CROI 2023: Similar PK profile for thigh vs gluteal CAB/RPV-LA injections: accidental intravenous injection

Kirk Taylor and Simon Collins, HIV i-Base

CROI 2023 included a sub-study of the phase 3 ATLAS-2M study showing similar PK and safety profiles for thigh compared to gluteal intramuscular (IM) injections. [1]

Currently, CAB/RPV-LA is only approved as IM injections into the buttocks, but last year a study in HIV negative volunteers reported the potential to use the thigh as an injection site. [2]

Overall, preference remained for gluteal (60%) rather than thigh (30%) injections but these data may support injection site rotation or provide alternatives for those with contraindications.

Participants in this sub-study received a total of four (Q4W) or two (Q8W) thigh injections to maintain existing treatment schedule. The study compared PK parameters from thigh injections given for the first 16 weeks to using gluteal injections from weeks 16 to 24.

Plasma Cmin levels of CAB and RPV remained above the IC90 concentration throughout the study. PK parameters were comparable for thigh and gluteal injections, supporting use of the lateral thigh as an alternative IM site.

Thigh injections were preferred by 30% of participants who cited increased convenience and being less bothered by pain during and after dosing. However, 60% of participants preferred gluteal injections, as they either did not experience muscular pain or stiffness when walking, or were less bothered by this.

People living with HIV were enrolled into the Q4W (n=54) or Q8W (n=64) arms, median age was 48 (IQR: 24 to 71), 38% were women, 15% were Black and 9% were Hispanic/Latinx, median BMI was 25.4 (Range: 17.8 to 52.6).

There were no serious AEs and the majority of AEs were ISR-related.

One participant in the Q8W thigh group had significantly elevated plasma CAB of 60.9 ug/mL 2-hours post-dose. Levels >22.5 ug/mL were pre-defined as high. This ‘was likely’ to have been from injecting into a vein rather than muscle but drug levels immediately after the injection must have been considerably higher. The RPV injection seven minutes after CAB produced normal levels.

AEs for this participant included a choking sensation, feeling hot, and flushing within seconds of the CAB-LA injection and these were judged grade 1. They continued on the study.


If approved, this alternative injection site will offer a choice, that in this study, a significant minority of people preferred.

It also overcomes situations where gluteal injections are contraindicated, for example having buttock implants.

The example from the missed injection site was only highlighted because it was within a research setting. This was reported as a ‘partial’ intravenous injection because the gauge of the needle (gauge 23 = 0.642 mm diameter) is large than the width of an arteriole/capillary/venule/vein (diameter = 10 to 50 μm). If a bigger vein is accidentally hit, the bevel of the needle would still be partially outside and only a proportion of the dose would enter the venule/vein [ViiV, personal communication].

The early high plasma levels did not cause symptoms, but the study did not report or comment on the impact on other PK parameters over the full dose period. These drugs depend on slow release from muscle and the AUC and Cmin levels must also have been affected.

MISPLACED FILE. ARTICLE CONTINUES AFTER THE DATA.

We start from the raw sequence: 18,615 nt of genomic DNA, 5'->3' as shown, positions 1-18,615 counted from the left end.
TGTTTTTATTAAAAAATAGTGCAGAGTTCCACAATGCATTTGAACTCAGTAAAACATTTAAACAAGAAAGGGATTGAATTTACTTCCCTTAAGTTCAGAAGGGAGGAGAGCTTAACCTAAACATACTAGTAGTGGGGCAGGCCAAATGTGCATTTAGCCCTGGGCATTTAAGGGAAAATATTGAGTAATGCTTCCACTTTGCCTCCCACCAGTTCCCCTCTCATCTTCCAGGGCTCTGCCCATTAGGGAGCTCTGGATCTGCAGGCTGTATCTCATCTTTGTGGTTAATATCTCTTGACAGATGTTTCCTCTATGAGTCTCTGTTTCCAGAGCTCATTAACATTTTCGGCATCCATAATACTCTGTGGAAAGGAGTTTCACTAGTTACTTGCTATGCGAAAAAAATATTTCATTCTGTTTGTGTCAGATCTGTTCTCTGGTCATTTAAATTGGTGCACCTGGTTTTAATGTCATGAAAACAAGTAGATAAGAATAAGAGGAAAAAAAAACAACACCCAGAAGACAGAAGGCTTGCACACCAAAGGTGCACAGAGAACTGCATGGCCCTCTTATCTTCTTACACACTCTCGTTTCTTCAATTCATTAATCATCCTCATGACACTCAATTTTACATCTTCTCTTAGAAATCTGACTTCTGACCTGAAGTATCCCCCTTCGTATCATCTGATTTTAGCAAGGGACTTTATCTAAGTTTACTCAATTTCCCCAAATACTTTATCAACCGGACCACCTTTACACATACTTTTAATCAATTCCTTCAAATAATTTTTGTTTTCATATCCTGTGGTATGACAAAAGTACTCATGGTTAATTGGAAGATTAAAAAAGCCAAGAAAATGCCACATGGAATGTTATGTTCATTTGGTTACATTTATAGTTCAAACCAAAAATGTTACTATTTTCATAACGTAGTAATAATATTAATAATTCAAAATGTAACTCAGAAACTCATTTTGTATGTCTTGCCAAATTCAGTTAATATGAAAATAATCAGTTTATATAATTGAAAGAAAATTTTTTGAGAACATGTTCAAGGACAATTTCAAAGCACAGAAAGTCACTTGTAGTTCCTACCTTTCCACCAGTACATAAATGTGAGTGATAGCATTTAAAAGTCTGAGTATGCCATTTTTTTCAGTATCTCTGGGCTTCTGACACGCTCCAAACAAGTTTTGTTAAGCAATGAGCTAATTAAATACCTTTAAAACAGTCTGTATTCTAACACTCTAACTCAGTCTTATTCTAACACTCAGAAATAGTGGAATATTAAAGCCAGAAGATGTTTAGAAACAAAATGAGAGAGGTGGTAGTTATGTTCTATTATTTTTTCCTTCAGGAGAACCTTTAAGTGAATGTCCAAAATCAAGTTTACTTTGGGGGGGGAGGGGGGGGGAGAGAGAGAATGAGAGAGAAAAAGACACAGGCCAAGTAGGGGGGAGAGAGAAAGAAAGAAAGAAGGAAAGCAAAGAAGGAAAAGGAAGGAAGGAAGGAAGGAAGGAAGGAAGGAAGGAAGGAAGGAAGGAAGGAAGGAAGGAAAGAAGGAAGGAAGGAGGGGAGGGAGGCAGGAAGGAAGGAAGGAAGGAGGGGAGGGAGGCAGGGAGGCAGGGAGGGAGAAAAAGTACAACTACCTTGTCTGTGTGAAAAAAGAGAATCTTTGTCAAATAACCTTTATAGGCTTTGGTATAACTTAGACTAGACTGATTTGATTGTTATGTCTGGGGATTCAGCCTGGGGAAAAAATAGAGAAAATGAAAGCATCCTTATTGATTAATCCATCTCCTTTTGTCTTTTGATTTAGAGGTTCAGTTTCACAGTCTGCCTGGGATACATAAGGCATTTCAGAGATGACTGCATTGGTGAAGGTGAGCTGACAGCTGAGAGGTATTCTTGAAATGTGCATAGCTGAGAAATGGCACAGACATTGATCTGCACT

However, although not published, trough levels after eight weeks were still within the therapeutic range due to ongoing absorption from previous injections  [personal communication]. The accidental injection was at week 8 of the sub-study [personal communication].  

There is little data on implications of accidentally missing the muscle for these injections but this might also be complicated by the wide interpatient variability of subcutaneous fat. [3]

Although Q8W dosing is approved and the most widely used, the poster includes a useful reminder of the generally more constant drug levels from Q4W injections and the greater interpatient variability with Q8W dosing (see Figure 2).

An oral presentation by Jean-Michel Molina and colleagues from a separate PK study in 49 participants reported that trough levels were often below target thresholds in a significant percentage of people. This included 61% and 81% of cabotegravir levels and 28% and 27% of rilpivirine levels being below the target at weeks 4 and 12 respectively. Viral rebound was reported in one participant with low drug levels of both drugs. [4]

In contrast, cabotegravir levels remained considerably higher than target levels for PrEP in African women who were late for repeat injections, with this study concluding that dosing every three months might be possible. [5]


  1. Felizarta F et al. Thigh injections of cabotegravir and rilpivirine in virally suppressed adults with HIV-1. CROI 2023, Seattle. Poster Abstract 519. (abstract) (poster via login)
  2. Taylor K. Early data on injecting CAB/RPV-LA into thigh muscle. HTB (03 August 2022).
  3. Dayananda et al. Intended intramuscular gluteal injections: Are they truly intramuscular? J Postgrad Med. 2014:60.175-8. DOI:10.4103/0022-3859.132334.
  4. Molina JM et al. Low concentrations of long-acting cabotegravir and rilpivirine in patients with HIV. CROI 2023, Seattle. Oral abstract 195. (abstract)
  5. Marzinke M et al. Cabotegravir pharmacology in the background of delayed injections in HPTN 084. CROI 2023, Seattle. Oral abstract 159. (abstract)

This report was first published on 7 March 2023. Additional comments were included on 2 May 2023 based on additional information on this case.

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